A consistently intelligent (or at least bright), coherently constructed comedy that is on occasion a rather pointed critique of the American education system in the…
Charlie Chaplin was a perfectionist in his films and a calamity in his private life. These two traits clashed as he was making "The Circus," one of his funniest films and certainly the most troubled. When he sat down to write his autobiography, he simply never mentioned it, perhaps because he wanted to sidestep that entire period. Yet a delightful movie emerged from the turmoil.
When he released it in 1928, Charlie was long since established as the greatest star in Hollywood. He must have feared the advent of the talkies, which by bringing sound to the movies would rob him of his silence. But more than sound was on his mind during the two years it took him to finally finish his production.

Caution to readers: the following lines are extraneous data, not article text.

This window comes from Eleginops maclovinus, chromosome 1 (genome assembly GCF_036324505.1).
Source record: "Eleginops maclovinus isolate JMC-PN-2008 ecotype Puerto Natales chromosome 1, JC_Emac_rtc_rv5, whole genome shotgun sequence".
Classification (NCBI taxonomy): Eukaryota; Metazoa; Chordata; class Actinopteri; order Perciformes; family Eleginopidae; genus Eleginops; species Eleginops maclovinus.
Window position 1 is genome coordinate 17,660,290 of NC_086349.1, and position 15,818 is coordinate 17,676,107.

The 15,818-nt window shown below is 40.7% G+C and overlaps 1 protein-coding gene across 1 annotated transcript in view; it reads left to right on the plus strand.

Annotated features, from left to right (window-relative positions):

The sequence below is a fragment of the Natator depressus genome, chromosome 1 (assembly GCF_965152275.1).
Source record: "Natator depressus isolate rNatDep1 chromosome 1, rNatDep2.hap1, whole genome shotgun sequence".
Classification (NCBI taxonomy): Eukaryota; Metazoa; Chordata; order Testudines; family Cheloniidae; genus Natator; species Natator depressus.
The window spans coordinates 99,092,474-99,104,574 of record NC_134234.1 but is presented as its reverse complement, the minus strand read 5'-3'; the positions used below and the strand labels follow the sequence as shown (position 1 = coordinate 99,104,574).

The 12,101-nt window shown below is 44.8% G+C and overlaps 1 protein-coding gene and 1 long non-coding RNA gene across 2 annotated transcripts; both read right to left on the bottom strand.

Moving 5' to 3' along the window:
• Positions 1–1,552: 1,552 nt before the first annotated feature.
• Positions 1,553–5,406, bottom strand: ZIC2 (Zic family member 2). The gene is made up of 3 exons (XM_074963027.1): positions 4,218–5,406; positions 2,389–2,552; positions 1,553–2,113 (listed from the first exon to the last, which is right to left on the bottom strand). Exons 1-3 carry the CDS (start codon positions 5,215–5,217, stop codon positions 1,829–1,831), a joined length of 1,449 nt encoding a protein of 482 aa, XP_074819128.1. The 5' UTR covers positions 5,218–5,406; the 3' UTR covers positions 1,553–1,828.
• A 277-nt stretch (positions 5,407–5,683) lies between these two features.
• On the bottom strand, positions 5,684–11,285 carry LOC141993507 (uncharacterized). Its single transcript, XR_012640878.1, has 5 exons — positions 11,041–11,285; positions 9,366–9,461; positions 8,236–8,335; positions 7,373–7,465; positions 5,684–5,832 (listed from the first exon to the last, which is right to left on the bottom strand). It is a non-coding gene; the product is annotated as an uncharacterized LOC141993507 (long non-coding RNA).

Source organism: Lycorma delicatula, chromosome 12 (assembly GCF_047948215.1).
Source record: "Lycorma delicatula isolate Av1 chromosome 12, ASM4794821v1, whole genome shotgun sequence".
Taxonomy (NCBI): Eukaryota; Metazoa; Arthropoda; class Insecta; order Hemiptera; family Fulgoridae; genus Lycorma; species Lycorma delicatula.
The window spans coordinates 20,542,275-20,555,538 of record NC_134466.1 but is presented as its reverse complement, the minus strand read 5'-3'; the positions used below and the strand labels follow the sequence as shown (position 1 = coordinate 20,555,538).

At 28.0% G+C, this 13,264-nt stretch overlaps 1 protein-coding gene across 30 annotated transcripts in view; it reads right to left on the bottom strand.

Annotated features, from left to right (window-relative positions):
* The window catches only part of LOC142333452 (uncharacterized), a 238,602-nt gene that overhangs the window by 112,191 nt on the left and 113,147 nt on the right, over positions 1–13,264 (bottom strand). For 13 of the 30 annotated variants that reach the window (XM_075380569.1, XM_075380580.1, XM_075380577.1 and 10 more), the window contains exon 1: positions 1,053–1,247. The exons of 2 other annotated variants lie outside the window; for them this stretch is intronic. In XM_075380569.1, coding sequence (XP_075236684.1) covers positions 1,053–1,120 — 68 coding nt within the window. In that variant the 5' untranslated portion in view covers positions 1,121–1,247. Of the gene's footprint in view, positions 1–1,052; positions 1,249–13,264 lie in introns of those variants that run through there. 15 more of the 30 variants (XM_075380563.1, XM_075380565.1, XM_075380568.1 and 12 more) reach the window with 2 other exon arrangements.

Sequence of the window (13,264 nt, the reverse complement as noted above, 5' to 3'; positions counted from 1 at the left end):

Always attracted to young girls, he married the 16-year-old Mildred Harris in 1918, when he was 29. After affairs with Pola Negri and Marion Davies, in 1924 he married Lita Grey, who said she was 16 but may have been 15. He learned she was pregnant while preparing "The Circus," and after she sued for divorce and threatened scandal, her family scented a big settlement. They agreed on $600,000, while the IRS simultaneously determined he owed $1 million in back taxes.
Meanwhile, Chaplin had hired Lita's friend Merna Kennedy as his lead in "The Circus"; Lita charged that they had an affair, and he also had an affair during the same period with the great silent star Louise Brooks. There were also rumors of wild parties, apparently true; his genitals led an undisciplined existence.